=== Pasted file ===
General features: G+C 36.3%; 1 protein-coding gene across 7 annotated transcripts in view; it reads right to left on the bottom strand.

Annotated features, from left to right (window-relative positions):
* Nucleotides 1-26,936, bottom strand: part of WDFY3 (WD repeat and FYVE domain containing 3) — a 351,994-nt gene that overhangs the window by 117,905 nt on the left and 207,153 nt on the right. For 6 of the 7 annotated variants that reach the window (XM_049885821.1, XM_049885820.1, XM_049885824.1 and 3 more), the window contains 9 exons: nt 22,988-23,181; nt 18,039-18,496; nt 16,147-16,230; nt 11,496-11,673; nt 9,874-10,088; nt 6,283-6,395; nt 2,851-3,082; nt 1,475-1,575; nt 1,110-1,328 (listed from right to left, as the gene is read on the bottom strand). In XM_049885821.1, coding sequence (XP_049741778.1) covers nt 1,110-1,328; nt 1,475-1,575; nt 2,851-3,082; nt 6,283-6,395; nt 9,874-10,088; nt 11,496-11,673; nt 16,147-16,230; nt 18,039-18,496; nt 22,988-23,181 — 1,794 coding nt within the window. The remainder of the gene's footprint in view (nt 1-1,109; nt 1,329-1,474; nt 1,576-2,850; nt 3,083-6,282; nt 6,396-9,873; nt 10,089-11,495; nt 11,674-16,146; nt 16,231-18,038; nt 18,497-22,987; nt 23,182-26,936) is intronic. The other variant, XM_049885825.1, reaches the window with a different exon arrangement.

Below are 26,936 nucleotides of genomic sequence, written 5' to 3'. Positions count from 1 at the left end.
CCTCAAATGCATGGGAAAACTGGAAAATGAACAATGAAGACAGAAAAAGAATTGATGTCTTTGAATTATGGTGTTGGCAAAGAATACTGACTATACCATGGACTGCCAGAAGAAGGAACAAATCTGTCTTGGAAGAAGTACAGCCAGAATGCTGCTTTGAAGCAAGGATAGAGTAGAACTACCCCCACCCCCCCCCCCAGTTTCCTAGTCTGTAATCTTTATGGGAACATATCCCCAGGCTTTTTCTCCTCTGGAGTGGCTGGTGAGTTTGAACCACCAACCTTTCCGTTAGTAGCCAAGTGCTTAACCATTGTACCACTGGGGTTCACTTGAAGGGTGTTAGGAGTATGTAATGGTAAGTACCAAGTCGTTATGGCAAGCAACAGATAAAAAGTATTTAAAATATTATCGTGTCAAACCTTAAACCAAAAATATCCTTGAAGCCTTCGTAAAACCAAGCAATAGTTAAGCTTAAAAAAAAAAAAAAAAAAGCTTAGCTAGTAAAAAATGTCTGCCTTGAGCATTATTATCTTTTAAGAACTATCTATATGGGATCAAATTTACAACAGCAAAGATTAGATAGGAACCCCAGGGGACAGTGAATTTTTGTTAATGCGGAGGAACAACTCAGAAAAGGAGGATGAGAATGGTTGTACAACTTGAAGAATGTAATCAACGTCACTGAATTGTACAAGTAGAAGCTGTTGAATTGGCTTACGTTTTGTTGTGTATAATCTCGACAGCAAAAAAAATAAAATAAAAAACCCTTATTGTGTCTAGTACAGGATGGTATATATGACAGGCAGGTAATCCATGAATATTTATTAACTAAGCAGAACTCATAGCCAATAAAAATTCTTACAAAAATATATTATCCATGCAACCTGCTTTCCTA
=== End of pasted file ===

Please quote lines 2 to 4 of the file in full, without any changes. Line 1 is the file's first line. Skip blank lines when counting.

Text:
Annotated features, from left to right (window-relative positions):
* Nucleotides 1-26,936, bottom strand: part of WDFY3 (WD repeat and FYVE domain containing 3) — a 351,994-nt gene that overhangs the window by 117,905 nt on the left and 207,153 nt on the right. For 6 of the 7 annotated variants that reach the window (XM_049885821.1, XM_049885820.1, XM_049885824.1 and 3 more), the window contains 9 exons: nt 22,988-23,181; nt 18,039-18,496; nt 16,147-16,230; nt 11,496-11,673; nt 9,874-10,088; nt 6,283-6,395; nt 2,851-3,082; nt 1,475-1,575; nt 1,110-1,328 (listed from right to left, as the gene is read on the bottom strand). In XM_049885821.1, coding sequence (XP_049741778.1) covers nt 1,110-1,328; nt 1,475-1,575; nt 2,851-3,082; nt 6,283-6,395; nt 9,874-10,088; nt 11,496-11,673; nt 16,147-16,230; nt 18,039-18,496; nt 22,988-23,181 — 1,794 coding nt within the window. The remainder of the gene's footprint in view (nt 1-1,109; nt 1,329-1,474; nt 1,576-2,850; nt 3,083-6,282; nt 6,396-9,873; nt 10,089-11,495; nt 11,674-16,146; nt 16,231-18,038; nt 18,497-22,987; nt 23,182-26,936) is intronic. The other variant, XM_049885825.1, reaches the window with a different exon arrangement.

Below are 26,936 nucleotides of genomic sequence, written 5' to 3'. Positions count from 1 at the left end.